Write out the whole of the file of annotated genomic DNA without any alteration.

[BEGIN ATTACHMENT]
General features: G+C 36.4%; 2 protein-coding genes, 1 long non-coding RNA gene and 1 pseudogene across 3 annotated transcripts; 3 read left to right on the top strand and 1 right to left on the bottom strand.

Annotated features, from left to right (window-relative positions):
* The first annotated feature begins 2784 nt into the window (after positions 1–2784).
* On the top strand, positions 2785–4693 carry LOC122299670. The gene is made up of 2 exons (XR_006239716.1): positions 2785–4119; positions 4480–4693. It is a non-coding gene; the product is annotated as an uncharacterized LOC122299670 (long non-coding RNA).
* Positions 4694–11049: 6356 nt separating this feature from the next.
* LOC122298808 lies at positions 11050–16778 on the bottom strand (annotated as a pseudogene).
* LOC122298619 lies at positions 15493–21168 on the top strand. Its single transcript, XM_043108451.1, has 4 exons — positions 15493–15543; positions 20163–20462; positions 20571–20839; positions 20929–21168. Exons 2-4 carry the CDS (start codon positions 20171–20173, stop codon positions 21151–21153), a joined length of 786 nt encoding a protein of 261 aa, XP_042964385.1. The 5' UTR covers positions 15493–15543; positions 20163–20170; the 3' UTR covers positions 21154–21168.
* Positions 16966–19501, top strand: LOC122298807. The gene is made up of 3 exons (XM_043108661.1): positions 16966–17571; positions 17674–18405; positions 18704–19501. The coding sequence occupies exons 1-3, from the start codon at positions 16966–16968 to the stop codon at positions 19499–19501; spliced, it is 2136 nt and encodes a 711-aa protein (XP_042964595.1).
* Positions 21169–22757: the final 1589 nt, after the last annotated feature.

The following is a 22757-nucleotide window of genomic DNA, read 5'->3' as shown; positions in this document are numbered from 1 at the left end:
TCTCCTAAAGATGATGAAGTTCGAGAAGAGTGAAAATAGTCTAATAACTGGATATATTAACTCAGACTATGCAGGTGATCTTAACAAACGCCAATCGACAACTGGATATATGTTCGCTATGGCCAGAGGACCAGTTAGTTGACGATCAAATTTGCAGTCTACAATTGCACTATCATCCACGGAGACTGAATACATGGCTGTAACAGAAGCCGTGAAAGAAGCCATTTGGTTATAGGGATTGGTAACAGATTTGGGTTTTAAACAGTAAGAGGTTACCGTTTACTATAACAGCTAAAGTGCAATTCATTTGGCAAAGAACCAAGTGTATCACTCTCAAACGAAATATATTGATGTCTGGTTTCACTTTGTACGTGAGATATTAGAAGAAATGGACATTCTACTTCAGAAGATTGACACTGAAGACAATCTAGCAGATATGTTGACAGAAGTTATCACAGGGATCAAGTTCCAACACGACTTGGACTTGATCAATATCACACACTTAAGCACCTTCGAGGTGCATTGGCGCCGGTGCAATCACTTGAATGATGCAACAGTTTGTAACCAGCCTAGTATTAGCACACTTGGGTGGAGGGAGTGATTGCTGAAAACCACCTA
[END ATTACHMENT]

General features: G+C 36.4%; 2 protein-coding genes, 1 long non-coding RNA gene and 1 pseudogene across 3 annotated transcripts; 3 read left to right on the top strand and 1 right to left on the bottom strand.

Annotated features, from left to right (window-relative positions):
* The first annotated feature begins 2784 nt into the window (after positions 1–2784).
* On the top strand, positions 2785–4693 carry LOC122299670. The gene is made up of 2 exons (XR_006239716.1): positions 2785–4119; positions 4480–4693. It is a non-coding gene; the product is annotated as an uncharacterized LOC122299670 (long non-coding RNA).
* Positions 4694–11049: 6356 nt separating this feature from the next.
* LOC122298808 lies at positions 11050–16778 on the bottom strand (annotated as a pseudogene).
* LOC122298619 lies at positions 15493–21168 on the top strand. Its single transcript, XM_043108451.1, has 4 exons — positions 15493–15543; positions 20163–20462; positions 20571–20839; positions 20929–21168. Exons 2-4 carry the CDS (start codon positions 20171–20173, stop codon positions 21151–21153), a joined length of 786 nt encoding a protein of 261 aa, XP_042964385.1. The 5' UTR covers positions 15493–15543; positions 20163–20170; the 3' UTR covers positions 21154–21168.
* Positions 16966–19501, top strand: LOC122298807. The gene is made up of 3 exons (XM_043108661.1): positions 16966–17571; positions 17674–18405; positions 18704–19501. The coding sequence occupies exons 1-3, from the start codon at positions 16966–16968 to the stop codon at positions 19499–19501; spliced, it is 2136 nt and encodes a 711-aa protein (XP_042964595.1).
* Positions 21169–22757: the final 1589 nt, after the last annotated feature.

The following is a 22757-nucleotide window of genomic DNA, read 5'->3' as shown; positions in this document are numbered from 1 at the left end:
TCTCCTAAAGATGATGAAGTTCGAGAAGAGTGAAAATAGTCTAATAACTGGATATATTAACTCAGACTATGCAGGTGATCTTAACAAACGCCAATCGACAACTGGATATATGTTCGCTATGGCCAGAGGACCAGTTAGTTGACGATCAAATTTGCAGTCTACAATTGCACTATCATCCACGGAGACTGAATACATGGCTGTAACAGAAGCCGTGAAAGAAGCCATTTGGTTATAGGGATTGGTAACAGATTTGGGTTTTAAACAGTAAGAGGTTACCGTTTACTATAACAGCTAAAGTGCAATTCATTTGGCAAAGAACCAAGTGTATCACTCTCAAACGAAATATATTGATGTCTGGTTTCACTTTGTACGTGAGATATTAGAAGAAATGGACATTCTACTTCAGAAGATTGACACTGAAGACAATCTAGCAGATATGTTGACAGAAGTTATCACAGGGATCAAGTTCCAACACGACTTGGACTTGATCAATATCACACACTTAAGCACCTTCGAGGTGCATTGGCGCCGGTGCAATCACTTGAATGATGCAACAGTTTGTAACCAGCCTAGTATTAGCACACTTGGGTGGAGGGAGTGATTGCTGAAAACCACCTA